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New government in Mogadishu struggles to deal with deepening food and security crises
Just weeks after his election, President Hassan Sheikh Mohamud is confronted with a national and regional food supply crisis as his opponents in Al Shabaab try to capitalise on the ensuing instability.
The scale of the worst drought in decades in East Africa has left 230,000 Somalis living in catastrophic, famine-like conditions, with humanitarian aid agencies warning that without an immediate increase in financial support the country could be facing a repeat of the 2011 famine, when 250,000 people died, half of them children.
Conditions have been made tougher still by the local effects of Moscow's war on Ukraine, which include increases in the prices of food, fuel and fertiliser and fractured supply lines.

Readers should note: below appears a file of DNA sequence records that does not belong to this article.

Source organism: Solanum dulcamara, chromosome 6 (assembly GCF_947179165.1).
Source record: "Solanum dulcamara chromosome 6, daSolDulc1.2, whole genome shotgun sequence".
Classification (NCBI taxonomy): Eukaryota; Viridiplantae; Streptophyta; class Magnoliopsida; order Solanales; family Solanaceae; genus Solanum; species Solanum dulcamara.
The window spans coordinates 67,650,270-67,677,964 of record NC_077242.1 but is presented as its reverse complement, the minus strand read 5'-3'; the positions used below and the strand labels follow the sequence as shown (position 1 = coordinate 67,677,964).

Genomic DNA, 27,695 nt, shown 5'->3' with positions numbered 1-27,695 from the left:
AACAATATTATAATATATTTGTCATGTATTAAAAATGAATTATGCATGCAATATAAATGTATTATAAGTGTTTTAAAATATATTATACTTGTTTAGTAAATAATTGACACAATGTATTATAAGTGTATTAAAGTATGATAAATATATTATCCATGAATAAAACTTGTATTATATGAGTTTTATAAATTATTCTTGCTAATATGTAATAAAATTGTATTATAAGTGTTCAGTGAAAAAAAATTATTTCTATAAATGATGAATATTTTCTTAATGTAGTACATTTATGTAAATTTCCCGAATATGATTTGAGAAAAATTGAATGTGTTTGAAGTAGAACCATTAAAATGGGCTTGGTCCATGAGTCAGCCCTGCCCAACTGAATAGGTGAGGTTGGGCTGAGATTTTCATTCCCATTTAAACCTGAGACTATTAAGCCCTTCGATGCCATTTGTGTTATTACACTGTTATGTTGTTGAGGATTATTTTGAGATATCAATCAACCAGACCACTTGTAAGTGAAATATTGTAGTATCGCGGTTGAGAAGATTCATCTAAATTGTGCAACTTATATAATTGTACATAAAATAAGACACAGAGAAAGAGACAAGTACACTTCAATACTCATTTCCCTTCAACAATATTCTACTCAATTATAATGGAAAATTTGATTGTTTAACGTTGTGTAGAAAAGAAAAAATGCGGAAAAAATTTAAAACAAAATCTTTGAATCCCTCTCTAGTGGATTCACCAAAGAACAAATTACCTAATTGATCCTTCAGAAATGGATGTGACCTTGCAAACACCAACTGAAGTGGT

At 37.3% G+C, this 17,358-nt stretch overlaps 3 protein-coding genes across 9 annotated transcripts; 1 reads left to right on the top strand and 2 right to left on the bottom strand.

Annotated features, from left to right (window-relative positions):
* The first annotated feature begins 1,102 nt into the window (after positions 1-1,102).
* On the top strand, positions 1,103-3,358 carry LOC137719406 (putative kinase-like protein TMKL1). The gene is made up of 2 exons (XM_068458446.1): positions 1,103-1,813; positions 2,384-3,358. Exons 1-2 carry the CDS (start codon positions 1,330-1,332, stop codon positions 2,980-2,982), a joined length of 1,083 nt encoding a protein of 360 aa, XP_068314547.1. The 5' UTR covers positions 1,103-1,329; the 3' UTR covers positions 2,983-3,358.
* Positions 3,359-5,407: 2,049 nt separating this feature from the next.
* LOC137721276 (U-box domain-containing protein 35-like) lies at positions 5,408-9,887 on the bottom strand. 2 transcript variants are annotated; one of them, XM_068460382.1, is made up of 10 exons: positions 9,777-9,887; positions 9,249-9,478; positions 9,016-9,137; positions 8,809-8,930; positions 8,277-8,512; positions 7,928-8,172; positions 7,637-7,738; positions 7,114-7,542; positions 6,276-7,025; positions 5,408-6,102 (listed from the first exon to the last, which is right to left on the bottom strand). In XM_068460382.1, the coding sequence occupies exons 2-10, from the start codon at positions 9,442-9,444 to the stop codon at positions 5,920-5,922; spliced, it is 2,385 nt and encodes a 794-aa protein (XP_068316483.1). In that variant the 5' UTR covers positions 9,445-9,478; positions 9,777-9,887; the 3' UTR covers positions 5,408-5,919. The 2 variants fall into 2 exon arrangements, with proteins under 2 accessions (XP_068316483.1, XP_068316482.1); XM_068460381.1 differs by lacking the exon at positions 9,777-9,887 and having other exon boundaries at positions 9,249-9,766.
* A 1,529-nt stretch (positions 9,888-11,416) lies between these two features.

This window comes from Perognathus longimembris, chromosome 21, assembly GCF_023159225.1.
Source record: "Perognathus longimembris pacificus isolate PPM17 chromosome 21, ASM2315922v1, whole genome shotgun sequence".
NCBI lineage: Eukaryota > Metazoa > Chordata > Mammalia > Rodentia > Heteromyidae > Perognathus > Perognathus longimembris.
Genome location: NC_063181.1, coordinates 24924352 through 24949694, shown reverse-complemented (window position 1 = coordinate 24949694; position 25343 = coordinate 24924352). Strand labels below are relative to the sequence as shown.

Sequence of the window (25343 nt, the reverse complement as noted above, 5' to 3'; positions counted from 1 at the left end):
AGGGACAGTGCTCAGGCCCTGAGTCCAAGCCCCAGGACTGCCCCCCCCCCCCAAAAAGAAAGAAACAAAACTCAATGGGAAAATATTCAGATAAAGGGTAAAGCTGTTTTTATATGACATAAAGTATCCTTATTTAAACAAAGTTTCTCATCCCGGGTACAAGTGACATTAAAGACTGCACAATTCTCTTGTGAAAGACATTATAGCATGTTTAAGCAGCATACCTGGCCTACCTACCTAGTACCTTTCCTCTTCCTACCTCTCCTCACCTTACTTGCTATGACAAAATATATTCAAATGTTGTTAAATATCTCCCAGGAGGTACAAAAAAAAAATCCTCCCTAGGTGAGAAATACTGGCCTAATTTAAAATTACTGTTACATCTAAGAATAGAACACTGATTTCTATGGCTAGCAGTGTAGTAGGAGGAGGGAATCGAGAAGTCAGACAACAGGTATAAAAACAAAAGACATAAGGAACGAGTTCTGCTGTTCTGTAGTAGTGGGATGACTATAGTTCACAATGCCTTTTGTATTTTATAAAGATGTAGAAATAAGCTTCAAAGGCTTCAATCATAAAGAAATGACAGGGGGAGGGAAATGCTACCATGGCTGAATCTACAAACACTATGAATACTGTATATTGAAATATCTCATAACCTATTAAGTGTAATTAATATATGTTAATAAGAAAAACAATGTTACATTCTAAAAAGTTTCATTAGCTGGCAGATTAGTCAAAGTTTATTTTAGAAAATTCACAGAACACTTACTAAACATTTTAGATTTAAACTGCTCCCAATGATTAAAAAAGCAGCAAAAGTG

The International Rescue Committee (IRC) has reported a sharp rise in acute malnutrition admissions at its clinics across Somalia, with one recording a 265% increase in admissions from April to May. Mogadishu, Puntland, the south-west and central Somalia are seeing particularly high levels of hunger (AC Vol 63 No 12, Hassan Sheikh takes Mogadishu by storm).
Some 7 million of Somalia's 16m people are at risk of famine, according to the IRC.
The effects of the drought on food production, which caused food prices to increase by 100-200% in March, have been compounded by Russia's invasion of Ukraine. Somalia imported 92% of its grain from Russia and Ukraine prior to the conflict and high prices and supply disruption have caused a huge drop in imports.
The World Food Programme (WFP) has warned that the number of people facing hunger in the Horn of Africa due to the drought might rise from 14m to 20m by the end of the year. Last month, the G7 leaders responded to the WFP appeal for $21 billion in emergency funding this year by offering $4bn.
Those shortfalls are filtering down to country level. Aid organisations blame donor fatigue for the failure to fully fund the WFP's Somalia food security target.
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